6 PIN 12 STRING BRIDGE (shared pin method)

Got a new way of doing something? Or maybe an old method that needs some clarification.

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Craig
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6 PIN 12 STRING BRIDGE (shared pin method)

Post by Craig » Thu Jan 17, 2008 1:08 pm

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Bob has asked me advice on my 12 string pin and string spacing as he about to set two of his as "6 pinners".
He suggested I do a tutorial ,so that all interested folk can hopefully benefit.

This tute. will include string & pin spacing , pin hole slotting ,plus some tips on stringing up.


It's not a new idea. Here is a pic. of a Holzapfel , built in 1905

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Both Howard Klepper and Dave White have used this method as well. Thanks goes to them both.
Stringing up may , at first glance, appear a bit tricky, but you soon get onto it , although some may find it difficult. I can now restring quite fast. I've found a couple of tips , I'll explain later.

The advantages are 6 less holes through the bridge and plate. The bridge need not be as big as a 12 pin bridge , so less weight. Less 6 pins - more weight saved !. I did , however, make mine (8mm. thick ), a little larger footprint than a six string guitar, to gain a little more glueing area.
Another advantage is that it is uncluttered. Often as not,12 pin bridges have strings nudging nieghbouring pins. These pins are often difficult to remove because of their close proximity to each other. It's a little congested . The shared pin method also allows you to customise the little gap between the octave/unisons , where as the 12 pin method dictates otherwise.

I used StewMac's oversize Ebony unslotted Ebony pins which are .235" ( 5.97mm.) diameter at their collar.


My method of string and pin spacing are my own. Some may find an easier way, or by using their computer. There are probably string spacing guages that may do the job as well. I customised mine to what I think works well , and simply used pencil and paper ! Others may prefer different gaps/spacing.

First , you must establish what string width you want at the saddle. Because my neck is 1 15/16 " at the nut(alittle more wiggl room for fingerstyle ), my saddle string width is 2 3/8 " ( 60.33 mm. ). Yours may differ , but the method remains the same.
I'll use metric from here on in :

First , make yourself A VERY SHARP PENCIL !!! thus :


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On a sheet of paper, draw two parallel lines to represent the saddle string width Thus ;

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NO. 1, Add up all the string widths (diameters ) in the set you are going to use. I use D'Addario lights , which take up an equivalent area of 6.39 mm. all up.

NO. 2, You must decide what CLEAR gap you want between octave/unison pairs. Thicker strings require more clearance , so I graduated these CLEAR gaps thus ;

E = 3 mm.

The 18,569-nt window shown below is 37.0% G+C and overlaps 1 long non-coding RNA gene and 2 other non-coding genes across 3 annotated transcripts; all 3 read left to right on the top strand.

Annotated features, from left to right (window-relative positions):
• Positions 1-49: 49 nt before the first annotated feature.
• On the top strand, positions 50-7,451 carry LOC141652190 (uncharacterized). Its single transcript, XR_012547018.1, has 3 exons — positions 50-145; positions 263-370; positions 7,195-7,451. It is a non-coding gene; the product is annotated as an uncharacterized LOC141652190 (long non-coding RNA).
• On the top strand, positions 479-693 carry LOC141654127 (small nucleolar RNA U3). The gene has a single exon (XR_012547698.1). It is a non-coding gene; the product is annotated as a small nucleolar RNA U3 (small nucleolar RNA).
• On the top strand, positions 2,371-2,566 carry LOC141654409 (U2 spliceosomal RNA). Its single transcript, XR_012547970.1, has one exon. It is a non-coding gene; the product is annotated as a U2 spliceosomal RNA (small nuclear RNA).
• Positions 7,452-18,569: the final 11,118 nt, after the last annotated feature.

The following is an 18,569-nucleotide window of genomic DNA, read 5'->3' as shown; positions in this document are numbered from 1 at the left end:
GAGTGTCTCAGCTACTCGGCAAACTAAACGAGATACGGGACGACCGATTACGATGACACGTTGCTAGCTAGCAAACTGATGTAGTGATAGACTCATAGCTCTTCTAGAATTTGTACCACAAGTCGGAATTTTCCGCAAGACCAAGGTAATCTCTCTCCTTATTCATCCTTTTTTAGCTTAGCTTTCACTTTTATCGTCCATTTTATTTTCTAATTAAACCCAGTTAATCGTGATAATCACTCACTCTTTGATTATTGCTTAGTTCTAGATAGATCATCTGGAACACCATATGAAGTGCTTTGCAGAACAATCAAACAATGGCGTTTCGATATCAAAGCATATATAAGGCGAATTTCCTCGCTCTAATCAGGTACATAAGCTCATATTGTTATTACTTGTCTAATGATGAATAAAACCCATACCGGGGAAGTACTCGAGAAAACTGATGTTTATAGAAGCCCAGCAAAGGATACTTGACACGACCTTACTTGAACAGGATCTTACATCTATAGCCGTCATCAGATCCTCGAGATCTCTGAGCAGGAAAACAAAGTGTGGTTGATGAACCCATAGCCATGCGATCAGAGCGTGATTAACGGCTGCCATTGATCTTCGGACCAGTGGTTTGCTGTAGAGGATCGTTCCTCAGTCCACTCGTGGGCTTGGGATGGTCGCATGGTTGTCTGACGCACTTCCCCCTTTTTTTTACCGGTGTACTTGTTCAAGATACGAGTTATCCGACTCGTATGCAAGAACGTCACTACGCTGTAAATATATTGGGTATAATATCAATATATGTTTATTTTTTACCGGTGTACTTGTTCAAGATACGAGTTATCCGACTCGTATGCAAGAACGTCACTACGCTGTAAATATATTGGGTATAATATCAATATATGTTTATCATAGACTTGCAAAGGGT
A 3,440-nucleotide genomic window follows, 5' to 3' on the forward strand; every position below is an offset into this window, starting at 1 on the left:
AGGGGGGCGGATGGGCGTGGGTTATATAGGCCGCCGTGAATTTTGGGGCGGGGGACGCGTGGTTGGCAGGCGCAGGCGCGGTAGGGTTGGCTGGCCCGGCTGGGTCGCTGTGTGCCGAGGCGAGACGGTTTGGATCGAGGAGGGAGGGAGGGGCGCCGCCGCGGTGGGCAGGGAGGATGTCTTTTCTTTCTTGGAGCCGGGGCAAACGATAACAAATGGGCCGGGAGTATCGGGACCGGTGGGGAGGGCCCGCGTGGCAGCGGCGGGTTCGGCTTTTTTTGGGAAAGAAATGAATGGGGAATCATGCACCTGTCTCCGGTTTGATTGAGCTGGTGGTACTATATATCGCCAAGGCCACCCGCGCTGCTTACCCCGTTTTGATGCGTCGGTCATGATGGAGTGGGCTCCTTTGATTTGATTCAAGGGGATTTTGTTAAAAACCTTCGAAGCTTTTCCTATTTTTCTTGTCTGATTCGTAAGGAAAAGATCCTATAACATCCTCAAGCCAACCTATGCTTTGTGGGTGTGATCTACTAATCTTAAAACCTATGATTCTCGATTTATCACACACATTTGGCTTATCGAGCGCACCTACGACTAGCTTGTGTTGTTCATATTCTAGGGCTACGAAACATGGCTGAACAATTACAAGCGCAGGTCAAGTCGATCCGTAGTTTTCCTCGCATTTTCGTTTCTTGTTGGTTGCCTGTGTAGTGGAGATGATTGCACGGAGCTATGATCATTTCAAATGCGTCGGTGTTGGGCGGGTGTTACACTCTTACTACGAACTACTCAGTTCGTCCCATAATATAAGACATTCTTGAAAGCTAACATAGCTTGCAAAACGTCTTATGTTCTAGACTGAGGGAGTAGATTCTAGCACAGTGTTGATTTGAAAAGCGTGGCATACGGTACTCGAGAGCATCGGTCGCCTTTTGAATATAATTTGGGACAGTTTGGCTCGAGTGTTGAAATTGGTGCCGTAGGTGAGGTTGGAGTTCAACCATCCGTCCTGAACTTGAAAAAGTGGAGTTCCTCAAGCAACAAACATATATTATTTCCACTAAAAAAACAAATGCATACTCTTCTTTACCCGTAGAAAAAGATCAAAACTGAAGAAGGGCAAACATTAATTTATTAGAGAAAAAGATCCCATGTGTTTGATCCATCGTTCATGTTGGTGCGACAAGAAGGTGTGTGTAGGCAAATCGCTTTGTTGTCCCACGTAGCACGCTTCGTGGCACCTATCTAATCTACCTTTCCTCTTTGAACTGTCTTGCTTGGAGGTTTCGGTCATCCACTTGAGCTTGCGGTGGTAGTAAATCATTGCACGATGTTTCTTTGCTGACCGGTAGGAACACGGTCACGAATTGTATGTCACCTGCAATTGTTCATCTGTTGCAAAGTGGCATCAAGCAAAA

A = 2.8 mm.
D = 2.7 mm.
G = 2.6 mm.
B = 2.5 mm.
e = 2.4 mm.

This totals 16 mm. of CLEAR gap all up.

A neck of narrower diminsions than my own may require closing these gaps a little. Some may opt for different gaps . It's up to you . I didn't want too much string rattle. Low " E " needs a good bit !

NO. 3. Add up the total string widths and total gap widths. In my case ; 6.39 mm. plus 16 mm.
This gives me 22.39 mm. of RESERVED width.

NO.4 Subtract that figure from your original completestring width at the saddle. In my case 60.33 mm. ( 2 3/8 " ). This gives me a VACANT area on the saddle of 39.94 mm.

NO. 5. Divide that VACANT area ( 39.94 mm. ) by five, which will give you the CLEAR. equal space between string courses. In my case ; 7.588 mm.

NO. 6. Now we have the figures !
AGAIN, SHARPEN YOUR PENCIL ! :lol: :lol:
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Starting at the left line of your drawing, ( the bass side ) draw a line ( I'll use my figures ) of 4.88 mm. from the left line. This 4.88 mm. includes the width of the 2 E strings plus their CLEAR 3. mm. gap. I realise it's impossible to draw a line to that exact measurement. :lol: :lol: . As near as you can get will suffice.

NO. 7. For the next line ( the A strings ) , Add the 4.88 mm. plus the course spacing of 7.588 mm. , which equals 12.468 mm.
Measure that distance from the very left line ( now our reference line ). and draw a line , as close as you can ,to that distance.

NO. 8. Add a further 4.25 mm. ( width of both ' A ' strings plus their CLEAR gap) to the 12.468 mm.. this equals 16.718 mm.. Draw a line of that measurement ( or as near as you can ) . This will now show the extremities of both the 'E' and 'A' courses.

NO.9. Continue this through all the courses. The string set package figures are handy here, to add up each individual string width.
TAKE ALL MEASUREMENTS FROM THE VERY LEFT LINE !
When finished , your drawing will have equal spacing between courses and will looksomething like this ;


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Excuse the pics. My camera makes the lines look a tad bent ! :?

It wuld be impossible to draw your lines to the exact decimal points ,BUT, for CALCULATION PURPOSES , it is important you should use all decimals , so that you end up with equal spacing . Drawing lines as close as you are able will suffice.